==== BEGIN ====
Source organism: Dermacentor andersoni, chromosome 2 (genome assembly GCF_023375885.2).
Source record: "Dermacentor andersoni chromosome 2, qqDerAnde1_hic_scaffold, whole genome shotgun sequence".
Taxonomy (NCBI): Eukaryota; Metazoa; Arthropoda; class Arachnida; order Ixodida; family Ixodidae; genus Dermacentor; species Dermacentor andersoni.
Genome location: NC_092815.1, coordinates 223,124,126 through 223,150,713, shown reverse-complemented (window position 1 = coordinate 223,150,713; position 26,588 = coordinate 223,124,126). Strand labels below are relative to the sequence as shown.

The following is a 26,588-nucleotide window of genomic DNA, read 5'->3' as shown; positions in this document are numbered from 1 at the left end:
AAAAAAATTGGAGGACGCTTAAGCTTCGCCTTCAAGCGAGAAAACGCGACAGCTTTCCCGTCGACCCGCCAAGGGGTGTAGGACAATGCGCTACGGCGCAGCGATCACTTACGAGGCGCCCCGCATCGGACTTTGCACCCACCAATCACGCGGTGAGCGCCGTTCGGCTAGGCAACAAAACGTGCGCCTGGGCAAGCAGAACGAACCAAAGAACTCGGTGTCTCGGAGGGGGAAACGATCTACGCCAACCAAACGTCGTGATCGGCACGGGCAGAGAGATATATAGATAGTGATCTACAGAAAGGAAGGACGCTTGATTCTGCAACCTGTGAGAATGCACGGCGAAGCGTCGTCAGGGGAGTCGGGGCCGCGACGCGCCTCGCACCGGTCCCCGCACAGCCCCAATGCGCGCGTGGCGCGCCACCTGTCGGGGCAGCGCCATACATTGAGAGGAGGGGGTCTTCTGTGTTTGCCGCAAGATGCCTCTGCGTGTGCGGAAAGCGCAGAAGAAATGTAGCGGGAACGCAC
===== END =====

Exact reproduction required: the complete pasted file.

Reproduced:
Source organism: Dermacentor andersoni, chromosome 2 (genome assembly GCF_023375885.2).
Source record: "Dermacentor andersoni chromosome 2, qqDerAnde1_hic_scaffold, whole genome shotgun sequence".
Taxonomy (NCBI): Eukaryota; Metazoa; Arthropoda; class Arachnida; order Ixodida; family Ixodidae; genus Dermacentor; species Dermacentor andersoni.
Genome location: NC_092815.1, coordinates 223,124,126 through 223,150,713, shown reverse-complemented (window position 1 = coordinate 223,150,713; position 26,588 = coordinate 223,124,126). Strand labels below are relative to the sequence as shown.

The following is a 26,588-nucleotide window of genomic DNA, read 5'->3' as shown; positions in this document are numbered from 1 at the left end:
AAAAAAATTGGAGGACGCTTAAGCTTCGCCTTCAAGCGAGAAAACGCGACAGCTTTCCCGTCGACCCGCCAAGGGGTGTAGGACAATGCGCTACGGCGCAGCGATCACTTACGAGGCGCCCCGCATCGGACTTTGCACCCACCAATCACGCGGTGAGCGCCGTTCGGCTAGGCAACAAAACGTGCGCCTGGGCAAGCAGAACGAACCAAAGAACTCGGTGTCTCGGAGGGGGAAACGATCTACGCCAACCAAACGTCGTGATCGGCACGGGCAGAGAGATATATAGATAGTGATCTACAGAAAGGAAGGACGCTTGATTCTGCAACCTGTGAGAATGCACGGCGAAGCGTCGTCAGGGGAGTCGGGGCCGCGACGCGCCTCGCACCGGTCCCCGCACAGCCCCAATGCGCGCGTGGCGCGCCACCTGTCGGGGCAGCGCCATACATTGAGAGGAGGGGGTCTTCTGTGTTTGCCGCAAGATGCCTCTGCGTGTGCGGAAAGCGCAGAAGAAATGTAGCGGGAACGCAC